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Astoria Trolley Back Up and Putt-Putting Around N. Oregon Coast

Published 05/03/22 at 7:05 PM PST
By Oregon Coast Beach Connection staff

Astoria Trolley Back Up and Putt-Putting Around N. Oregon Coast

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(Astoria, Oregon) – A north Oregon coast favorite is back: the Astoria Riverfront Trolley is operating once again. (Trolley photos Astoria-Warrenton Chamber of Commerce)

The historic and scenic ride actually returned back in March, running on a somewhat limited schedule until Memorial Day. After that, it runs from noon to 6 p.m. every day. What's notable about its return, however, is that for a year and a half it was gone, thanks to the pandemic. It then returned rather late in the season in July 2021 until its usual end date in October.

This will be the first full season of operation in two years.

Astoria Trolley staff are still looking for new volunteers and helpers, so you may wind up seeing some delays periodically, but so far they are broadcasting their schedule as back to normal. Presently, they say you should check the trolley shelters for the current schedules – which may be changing.

The trolley rides are $1 per ride or $2 to ride all day. You can also charter the trolley for $150 an hour.

The Old 300 trolley car was built by the American Car Company back in 1913. This clackety Oregon coast treasure takes about an hour to chug around town, and they say don't look for rigid stop times at Astoria's trolley shelters.

“There is no set time that they will be at a particular stop,” said Regina Wilkie, with the Astoria-Warrenton Area Chamber of Commerce. “It is a pretty loose schedule - fun ride versus a means of transit.”

The rides are also based on weather: no rides if it's excessively stormy out there. Because, well, that never happens on the coastline, right?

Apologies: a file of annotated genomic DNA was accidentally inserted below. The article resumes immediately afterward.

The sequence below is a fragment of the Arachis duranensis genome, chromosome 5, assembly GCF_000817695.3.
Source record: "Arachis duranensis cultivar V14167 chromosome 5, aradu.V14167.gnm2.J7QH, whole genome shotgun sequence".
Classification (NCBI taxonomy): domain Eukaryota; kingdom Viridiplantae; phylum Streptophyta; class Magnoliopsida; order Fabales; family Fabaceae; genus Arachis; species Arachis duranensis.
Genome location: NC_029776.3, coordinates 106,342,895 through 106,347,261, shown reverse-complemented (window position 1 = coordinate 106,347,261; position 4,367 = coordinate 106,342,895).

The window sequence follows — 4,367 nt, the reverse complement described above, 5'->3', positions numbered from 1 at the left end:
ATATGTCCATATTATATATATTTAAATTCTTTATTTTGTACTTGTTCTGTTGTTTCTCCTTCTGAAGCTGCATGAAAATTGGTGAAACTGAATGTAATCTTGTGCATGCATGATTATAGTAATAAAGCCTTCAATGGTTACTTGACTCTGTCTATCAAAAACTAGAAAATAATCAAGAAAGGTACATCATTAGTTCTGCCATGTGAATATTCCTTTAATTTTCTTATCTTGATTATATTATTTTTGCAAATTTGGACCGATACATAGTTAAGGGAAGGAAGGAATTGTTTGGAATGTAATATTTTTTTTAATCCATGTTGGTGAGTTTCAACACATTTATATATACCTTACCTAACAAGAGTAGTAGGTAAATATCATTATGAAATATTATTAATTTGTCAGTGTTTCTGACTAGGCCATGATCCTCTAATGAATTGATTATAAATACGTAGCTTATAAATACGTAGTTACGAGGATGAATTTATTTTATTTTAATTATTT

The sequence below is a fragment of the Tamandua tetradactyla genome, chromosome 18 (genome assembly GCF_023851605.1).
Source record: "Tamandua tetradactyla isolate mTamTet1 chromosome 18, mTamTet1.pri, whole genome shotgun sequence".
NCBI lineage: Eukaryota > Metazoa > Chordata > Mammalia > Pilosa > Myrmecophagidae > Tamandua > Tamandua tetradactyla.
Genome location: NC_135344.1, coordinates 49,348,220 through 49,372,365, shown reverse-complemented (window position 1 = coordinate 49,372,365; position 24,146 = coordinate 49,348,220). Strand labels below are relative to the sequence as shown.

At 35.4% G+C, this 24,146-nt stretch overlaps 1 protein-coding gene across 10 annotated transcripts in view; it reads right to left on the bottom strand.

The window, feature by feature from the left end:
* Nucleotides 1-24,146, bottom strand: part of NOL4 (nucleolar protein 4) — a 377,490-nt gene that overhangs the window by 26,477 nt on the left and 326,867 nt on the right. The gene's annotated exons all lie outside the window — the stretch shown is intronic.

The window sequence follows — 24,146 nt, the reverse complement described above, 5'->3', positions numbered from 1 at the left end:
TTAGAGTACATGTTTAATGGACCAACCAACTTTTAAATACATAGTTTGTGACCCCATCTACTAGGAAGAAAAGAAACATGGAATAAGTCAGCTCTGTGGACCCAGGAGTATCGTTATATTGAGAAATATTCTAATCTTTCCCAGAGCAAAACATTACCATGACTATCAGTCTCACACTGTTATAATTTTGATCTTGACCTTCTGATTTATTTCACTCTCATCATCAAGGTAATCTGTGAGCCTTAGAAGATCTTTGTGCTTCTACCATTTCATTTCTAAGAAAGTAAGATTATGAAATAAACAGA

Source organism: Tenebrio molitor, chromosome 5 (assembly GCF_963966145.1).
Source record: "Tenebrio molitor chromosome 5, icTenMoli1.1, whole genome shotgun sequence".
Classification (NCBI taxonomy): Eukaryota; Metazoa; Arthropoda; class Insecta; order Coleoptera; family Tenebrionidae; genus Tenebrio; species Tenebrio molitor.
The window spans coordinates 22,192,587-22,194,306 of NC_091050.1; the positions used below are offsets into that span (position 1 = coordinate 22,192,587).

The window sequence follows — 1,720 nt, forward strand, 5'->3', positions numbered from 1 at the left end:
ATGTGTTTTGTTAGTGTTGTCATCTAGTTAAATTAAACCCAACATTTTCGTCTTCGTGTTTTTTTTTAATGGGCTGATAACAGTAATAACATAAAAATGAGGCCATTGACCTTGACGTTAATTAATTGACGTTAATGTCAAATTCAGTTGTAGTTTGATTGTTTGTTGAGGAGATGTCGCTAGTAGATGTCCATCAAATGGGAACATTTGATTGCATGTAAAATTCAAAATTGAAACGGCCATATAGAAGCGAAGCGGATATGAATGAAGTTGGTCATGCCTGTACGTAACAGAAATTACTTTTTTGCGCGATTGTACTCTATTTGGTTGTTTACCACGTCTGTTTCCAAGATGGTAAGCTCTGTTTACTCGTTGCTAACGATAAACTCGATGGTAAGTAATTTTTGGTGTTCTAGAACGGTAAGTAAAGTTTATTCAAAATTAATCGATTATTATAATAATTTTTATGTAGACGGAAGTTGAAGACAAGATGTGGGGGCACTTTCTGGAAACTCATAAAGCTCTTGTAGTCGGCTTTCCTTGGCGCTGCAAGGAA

Some of the spots to catch the Astoria Trolley are the Maritime Memorial (near Bay Street); the foot of 6th, 11th and 14th streets; Astoria Red Lion Inn; Maritime Museum, foot of 17th Street, and the East End Mooring Basin at the foot of 36th St. You can also wave down the trolley at any place in Astoria by flashing a $1 bill. They will stop for you there.

A whole hour of a ride gives you quite an overview of the old Oregon coast town, with grand bayside and dockside vistas along the way.

There's a long, rather winding history of this particular trolley car, which comes from a set of them numbered 300 to 313, made by the St. Louis-based American Car Company. Constructed of wood and steel, this one serviced San Antonio, Texas until the early '30s.

Car 300 was then shuffled off to the Witte Museum in the Texas town, left outside and under increasing weather damage until 1948. After that, it received some TLC from restoration experts, but some of its mechanical parts had been loaned out during World War II and never returned.

Then in 1968, car 300 popped up again in an outdoor display and stayed until 1980, but in that period it acquired a serious case of rot. In the early ‘80s, it underwent some major restoration, which included utilizing parts of car 311. That old trolley actually served as someone's residence for a time. The exterior of 311 and other parts were used to restore Old 300, and some mechanical parts were brought in from New Orleans to refurbish its ability to function on the rails.

Before Astoria, Old 300 found its way to Oregon by serving as a trolley line between Portland and Lake Oswego in the early '90s, which included some time serving Gales Creek. As the latter operation began shutting down, the city of Astoria snapped it up and it found its home on the north Oregon coast.

Currently, the museum in Texas still owns Old 300.

More restoration was done here on the Oregon coast by local devotees to the cause in 1999, and by the early 2000s it was operational, becoming a much-beloved icon of the northern Oregon town.

For more information see the Astoria Trolley page or call 325-6311 or (800) 875-6807. Leave message at 325-8790. MORE PHOTOS BELOW

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